When a person walks in the door of Tapetes de Lana’s gallery something new meets the eye. The looms for weaving are still there and the beautiful finished products from those looms line the walls as usual.
But you are now greeted by Rebekah Albert asking you if you would like some coffee, tea, cocoa or cappuccino from the newly added Espresso bar. Tapetes also serves pastries that have been bought locally. When the commercial kitchen has electricity it will be baking its own pastries — which will mean the hiring of yet another local person.
There are two people who man the Espresso Bar. They say the counter for the Espresso bar was made from the counter used in the Hanosh store many years ago.
Around the Espresso bar there are comfortable places for people to gather to sit on chairs and couches or at the little tables to enjoy the beverages and pastries they have bought. They can relax and visit with friends.
The staff is hoping to make it a gathering place for people to rest and enjoy each other.
Tapetes de Lana Weaving Center is a non-profit organization working with Rural Economic Development. It specializes in custom processing and unique yarns made from natural fibers.
In 1998, Carla Gomez, the present manager and consultant, and Rosa Gallegos, a young widow with six children, had a dream of bringing something new to Mora. Gallegos hoped to boost her income by learning to weave. Gomez found a program through the Department of Labor that would pay for Gallegos’ training. After they got set up and ready the department said that it had to be a non-profit organization in order for them to pay for Gallegos’ training.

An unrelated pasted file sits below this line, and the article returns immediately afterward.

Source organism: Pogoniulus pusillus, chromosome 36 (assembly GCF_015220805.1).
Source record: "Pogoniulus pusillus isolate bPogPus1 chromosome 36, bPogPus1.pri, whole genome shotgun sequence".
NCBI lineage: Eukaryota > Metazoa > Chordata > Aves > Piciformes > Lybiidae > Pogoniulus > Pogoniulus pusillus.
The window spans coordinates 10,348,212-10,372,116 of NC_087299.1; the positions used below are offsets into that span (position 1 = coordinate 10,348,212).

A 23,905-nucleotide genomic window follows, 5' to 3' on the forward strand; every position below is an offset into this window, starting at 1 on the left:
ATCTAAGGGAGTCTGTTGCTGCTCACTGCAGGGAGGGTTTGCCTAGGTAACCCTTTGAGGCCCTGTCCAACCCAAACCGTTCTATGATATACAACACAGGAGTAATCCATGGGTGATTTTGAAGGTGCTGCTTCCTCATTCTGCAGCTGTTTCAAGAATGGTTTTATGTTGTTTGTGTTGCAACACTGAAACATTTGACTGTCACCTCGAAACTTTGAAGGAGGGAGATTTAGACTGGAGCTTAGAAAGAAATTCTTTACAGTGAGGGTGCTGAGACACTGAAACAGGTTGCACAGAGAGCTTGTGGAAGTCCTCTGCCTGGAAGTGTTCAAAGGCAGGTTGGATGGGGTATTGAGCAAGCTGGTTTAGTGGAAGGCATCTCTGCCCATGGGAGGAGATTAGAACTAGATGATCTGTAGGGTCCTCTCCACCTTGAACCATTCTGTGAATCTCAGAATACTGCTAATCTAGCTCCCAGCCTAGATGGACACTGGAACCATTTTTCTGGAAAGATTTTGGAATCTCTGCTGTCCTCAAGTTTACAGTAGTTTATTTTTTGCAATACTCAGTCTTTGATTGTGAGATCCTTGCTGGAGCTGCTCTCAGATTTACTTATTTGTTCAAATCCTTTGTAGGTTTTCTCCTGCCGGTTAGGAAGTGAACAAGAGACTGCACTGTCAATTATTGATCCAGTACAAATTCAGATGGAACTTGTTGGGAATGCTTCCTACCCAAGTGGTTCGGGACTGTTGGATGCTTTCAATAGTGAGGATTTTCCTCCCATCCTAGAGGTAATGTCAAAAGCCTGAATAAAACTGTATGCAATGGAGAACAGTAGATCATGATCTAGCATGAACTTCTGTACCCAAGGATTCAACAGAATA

Gomez modeled her non-profit after a friend’s non-profit. When she presented the paperwork to the state’s Public Regulation Commission in Santa Fe the plans were accepted.
Tapetes initially offered classes in a vacant school house with no running water and a wood stove for heat in the village of Los Vigiles.
When Gallegos wanted to move back home to Chacon they looked for a place to house the project. They finally rented a back room from Michael Rivera at the old Hanosh store. Gomez says if it were not for Gallegos’ desire to learn to weave the project as it is today may not have happened.
From that humble beginning the present Tapetes de Lana has grown to the facility it is today.
Gomez and others applied for a grant to buy the Hanosh property to make the present Tapetes. They remodeled the store and began today’s weaving program. Many local people have learned to weave on the looms using the wool fiber that was supplied.
They were taught to warp (thread) the looms and then to weave the beautiful yarn into patterns. The products were sold in the gallery, and the weaver got part of the proceeds.
The group had dreams of starting the movie theater also but the dream has not matured. The theater that used to entertain and hire young people in Mora was called the Chief Theater. Presently, they are using money raised at the coffee bar and other activities and grants to, at least, remodel the theater for gatherings and plays and eventually open the hotel.